Family Matters

Could Painkiller Use in Pregnancy Cause Problems in Baby Boys?

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There are plenty of medications pregnant women are advised to avoid, but over-the-counter pain relievers like Tylenol and Advil are not among them. Now new research published online Monday in the journal Human Reproduction suggests that mild painkillers such as aspirin, acetaminophen (the active ingredient in Tylenol) and ibuprofen (the active ingredient in Advil and Motrin) may be linked to an increase in male reproductive disorders.

No need to toss those bottles yet; though intriguing, the overall number of women whose babies had problems is small. Even the researchers aren’t recommending pregnant women completely stop popping painkillers. (More on Time.com: 5 Pregnancy Taboos Explained (or Debunked))

The scientists from Denmark, Finland and France found that women who either took a combination of mild analgesics during pregnancy or took them during the second trimester of pregnancy had a greater risk of giving birth to baby boys with undescended testicles, a condition known as cryptorchidism, which may forecast poor semen quality and testicular cancer.

Specifically, the researchers found that women who used more than one painkiller at the same time had a seven-fold increased risk of having sons with some form of cryptorchidism in comparison with women who took no analgesics. In the second trimester, any painkiller use more than doubled the risk of cryptorchidism, and simultaneous painkiller use increased the risk 16-fold. (More on Time.com: Safety Issues: Pills During Pregnancy).

The scientists also pointed to work conducted on rats by two of the researchers who found that analgesics toyed with androgen production and led to decreased levels of testosterone when male fetal organs were forming. Researchers aren’t sure why that happens.

“If exposure to endocrine disruptors is the mechanism behind the increasing reproductive problems among young men in the Western world, this research suggests that particular attention should be paid to the use of mild analgesics during pregnancy, as this could be a major reason for the problems,” says Henrik Leffers, a senior scientist at the Rigshospitalet in Copenhagen who led the research. (More on Time.com: Study: IVF Causes Higher Rates of Baby Boys)

Taking painkillers presents more of a risk than known endocrine disruptors such as phthalates, say the researchers. Perhaps, they posit, painkiller use on top of exposure to phthalates could be associated with the increase in cryptorchidism. “Although we should be cautious about any over-extrapolation or over-statement, the use of mild analgesics constitutes by far the largest exposure to endocrine disruptors among pregnant women, and use of these compounds is, at present, the best suggestion for an exposure that can affect a large proportion of the human population,” says Leffers.

One 500-mg Tylenol tablet, says Leffers, will, “for most women, be at least a doubling of the exposure to the known endocrine disruptors during the pregnancy and that dose comes on a single day, not spread out over nine months as with the environmental endocrine disruptors.” (More on Time.com: Top 10 Pregnant Performers)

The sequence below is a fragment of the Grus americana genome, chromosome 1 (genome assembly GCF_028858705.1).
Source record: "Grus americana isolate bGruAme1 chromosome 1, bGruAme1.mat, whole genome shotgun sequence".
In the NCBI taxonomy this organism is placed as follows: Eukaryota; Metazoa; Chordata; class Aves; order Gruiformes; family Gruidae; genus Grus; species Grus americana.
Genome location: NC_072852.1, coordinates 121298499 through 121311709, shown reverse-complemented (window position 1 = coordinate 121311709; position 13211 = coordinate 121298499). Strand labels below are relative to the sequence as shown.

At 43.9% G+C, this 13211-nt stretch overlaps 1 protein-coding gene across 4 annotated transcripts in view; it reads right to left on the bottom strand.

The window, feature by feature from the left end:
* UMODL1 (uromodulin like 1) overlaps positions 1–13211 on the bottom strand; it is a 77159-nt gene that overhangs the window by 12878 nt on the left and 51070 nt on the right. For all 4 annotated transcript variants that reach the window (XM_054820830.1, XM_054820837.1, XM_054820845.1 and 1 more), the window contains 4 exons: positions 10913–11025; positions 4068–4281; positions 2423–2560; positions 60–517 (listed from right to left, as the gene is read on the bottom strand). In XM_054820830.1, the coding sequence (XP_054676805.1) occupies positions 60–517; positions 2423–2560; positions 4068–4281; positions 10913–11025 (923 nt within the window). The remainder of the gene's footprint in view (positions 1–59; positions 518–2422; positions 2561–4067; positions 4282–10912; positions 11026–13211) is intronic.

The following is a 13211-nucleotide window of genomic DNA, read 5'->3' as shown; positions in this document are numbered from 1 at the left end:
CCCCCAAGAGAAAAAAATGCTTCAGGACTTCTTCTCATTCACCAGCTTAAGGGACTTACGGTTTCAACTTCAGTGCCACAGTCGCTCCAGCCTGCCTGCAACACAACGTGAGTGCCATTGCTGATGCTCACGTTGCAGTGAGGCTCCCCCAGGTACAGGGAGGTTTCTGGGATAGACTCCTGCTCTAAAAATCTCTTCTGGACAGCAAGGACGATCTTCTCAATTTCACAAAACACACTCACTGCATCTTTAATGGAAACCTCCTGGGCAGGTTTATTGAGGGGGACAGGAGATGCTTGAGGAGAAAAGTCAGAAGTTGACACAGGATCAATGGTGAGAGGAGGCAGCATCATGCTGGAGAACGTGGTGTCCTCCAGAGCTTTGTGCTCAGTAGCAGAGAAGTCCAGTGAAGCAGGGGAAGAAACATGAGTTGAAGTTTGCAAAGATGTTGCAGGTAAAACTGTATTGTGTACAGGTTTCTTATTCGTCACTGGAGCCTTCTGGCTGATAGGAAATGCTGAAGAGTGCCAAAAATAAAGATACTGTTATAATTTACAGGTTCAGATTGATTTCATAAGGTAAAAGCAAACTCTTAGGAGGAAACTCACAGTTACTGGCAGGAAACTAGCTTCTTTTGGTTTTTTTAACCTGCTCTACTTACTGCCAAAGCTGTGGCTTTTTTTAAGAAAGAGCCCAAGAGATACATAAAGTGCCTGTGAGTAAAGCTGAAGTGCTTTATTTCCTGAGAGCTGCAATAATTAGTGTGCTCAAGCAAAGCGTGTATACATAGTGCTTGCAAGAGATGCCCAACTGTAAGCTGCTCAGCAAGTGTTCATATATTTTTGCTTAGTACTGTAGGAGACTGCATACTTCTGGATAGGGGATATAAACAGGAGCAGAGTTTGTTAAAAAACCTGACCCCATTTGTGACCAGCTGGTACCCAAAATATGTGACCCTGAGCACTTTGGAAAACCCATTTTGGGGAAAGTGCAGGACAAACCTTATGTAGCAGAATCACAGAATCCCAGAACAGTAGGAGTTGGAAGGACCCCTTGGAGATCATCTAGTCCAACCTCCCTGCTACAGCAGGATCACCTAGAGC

But Virginia Lupo, chair of the department of obstetrics and gynecology at Hennepin County Medical Center in Minneapolis and a maternal-fetal medicine specialist, cautioned against jumping to conclusions. “You’re looking at 13 women who took pain meds in the second trimester and had a son with this problem,” says Lupo. “This is not nearly enough data to say that women should avoid mild pain relievers in the second trimester.”

To reach their conclusions, researchers studied 834 pregnant women in Denmark and 1,463 in Finland, who either answered written questionnaires about their use of medication during pregnancy and/or responded to a telephone interview. Interestingly, the data revealed that women under-reported their use of painkillers in the written questionnaire: of the 298 Danish moms who responded via questionnaire and phone interview, 31% reported using painkillers in the questionnaire while 57% reported that in the interview. (More on Time.com: Health Check-Up: Women & Health)

Taking painkillers appeared to have no effect on the babies delivered to the women in Finland, where 2% of infant boys are born with undescended testicles. In Denmark, that number jumps to 9%. Denmark has witnessed a significant increase in cases of cryptorchidism, from less than 2% 50 years ago. There haven’t been many studies examining rates in the U.S., but one conducted at Mount Sinai Hospital in New York found that nearly 4% of 6,935 boy babies born between 1987 and 1990 had undescended testicles.

What’s clear, say the European researchers, is that more study is needed. In the meantime, they advise pregnant women to cut back on the analgesics, talk to their doctors, and, recommends Leffers, “in general follow the advice to use as little medicine during pregnancy as possible.”

More on Time.com:

Video: Filming Embryos Improves Chances of Pregnancy

Photos: Pregnant Belly Art

Are You Fertile? Don’t Rely on a Drug-Store Fertility Test to Tell You

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